Water-resistant smartwatch works without smartphone tether

Yes, it's true, the entire electronics industry has gone smartwatch crazy. At this point it seems that not a week goes by without some company hinting that they have a smartwatch in the works. In fact, just yesterday an LG executive indicated that the company would release its own smartwatch next year. But while many companies are dropping hints in preparation for competition with the rumored Apple iWatch, a few upstarts are actually shipping products to the market. The latest entry into the field is the Omate Truesmart.

Although the primary selling point of the smartwatch appears to be the fact that the device is water-resistant, upon closer inspection what the Omate really seems to offer is a refreshing alternative to the dull e-ink screens on devices like the Pebble. The device's tiny screen is crisp and colorful and seems more like a mini-smartphone, with the ability to accept calls, take photos, and run a number of Android apps.

Running on a 1.3GHz dual core processor with a 5-megapixel camera, GPS functionality, a gyroscope, and a speaker and microphone, the makers of the smartwatch claim that it has up to 100 hours of standby battery time. Perhaps one of the best features of the Omate is that it can operate as a standalone computing device, or as a Bluetooth-connected accessory for your smartphone. So no need to factor in an expensive smartphone tethering expense as you might with Google Glass.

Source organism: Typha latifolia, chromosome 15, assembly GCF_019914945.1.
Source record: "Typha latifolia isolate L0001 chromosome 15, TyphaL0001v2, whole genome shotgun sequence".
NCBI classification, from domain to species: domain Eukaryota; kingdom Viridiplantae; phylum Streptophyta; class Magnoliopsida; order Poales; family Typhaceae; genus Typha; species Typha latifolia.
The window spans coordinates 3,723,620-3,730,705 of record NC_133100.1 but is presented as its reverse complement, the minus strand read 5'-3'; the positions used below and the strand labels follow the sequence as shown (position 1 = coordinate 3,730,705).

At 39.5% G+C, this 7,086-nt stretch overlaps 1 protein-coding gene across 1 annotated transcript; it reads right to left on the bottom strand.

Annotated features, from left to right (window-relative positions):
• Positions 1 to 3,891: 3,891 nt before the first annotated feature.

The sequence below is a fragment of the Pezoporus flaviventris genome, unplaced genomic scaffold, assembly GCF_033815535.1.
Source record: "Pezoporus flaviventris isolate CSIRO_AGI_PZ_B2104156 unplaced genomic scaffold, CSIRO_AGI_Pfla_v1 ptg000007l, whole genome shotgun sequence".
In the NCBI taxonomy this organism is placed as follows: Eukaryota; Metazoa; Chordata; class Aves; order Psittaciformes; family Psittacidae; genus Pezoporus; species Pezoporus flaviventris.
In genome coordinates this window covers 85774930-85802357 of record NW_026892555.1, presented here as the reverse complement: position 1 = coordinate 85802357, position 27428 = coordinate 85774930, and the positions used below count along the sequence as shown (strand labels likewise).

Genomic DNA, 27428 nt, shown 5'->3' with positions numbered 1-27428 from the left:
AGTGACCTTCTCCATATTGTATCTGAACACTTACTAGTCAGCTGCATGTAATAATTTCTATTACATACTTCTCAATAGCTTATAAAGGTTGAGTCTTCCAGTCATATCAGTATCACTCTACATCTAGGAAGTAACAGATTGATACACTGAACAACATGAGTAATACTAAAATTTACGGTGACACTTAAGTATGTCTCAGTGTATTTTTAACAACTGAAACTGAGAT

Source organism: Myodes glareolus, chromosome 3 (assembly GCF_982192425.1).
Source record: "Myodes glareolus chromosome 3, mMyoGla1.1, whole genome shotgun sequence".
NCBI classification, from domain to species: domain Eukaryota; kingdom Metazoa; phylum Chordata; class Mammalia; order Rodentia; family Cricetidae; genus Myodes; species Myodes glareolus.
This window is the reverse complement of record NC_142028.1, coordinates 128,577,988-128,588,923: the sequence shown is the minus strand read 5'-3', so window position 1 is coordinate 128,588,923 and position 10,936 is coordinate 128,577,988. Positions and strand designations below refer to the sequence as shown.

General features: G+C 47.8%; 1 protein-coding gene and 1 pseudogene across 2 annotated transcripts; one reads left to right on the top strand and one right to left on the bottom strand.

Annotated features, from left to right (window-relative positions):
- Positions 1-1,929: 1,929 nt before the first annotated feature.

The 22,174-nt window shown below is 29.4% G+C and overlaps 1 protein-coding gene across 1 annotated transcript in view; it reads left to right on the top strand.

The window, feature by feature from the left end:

The company announced a Kickstarter campaign earlier this week with a goal of raising $100,000 that it blew past in just one day. But with such a low funding goal, it's likely that the team already had the resources to produce the device and simply used the platform to confirm or stir up consumer interest. Selling for $199, the company expects to ship the device to consumers in November. Is this the smartwatch that'll trump all smartwatches?

Via Kickstarter

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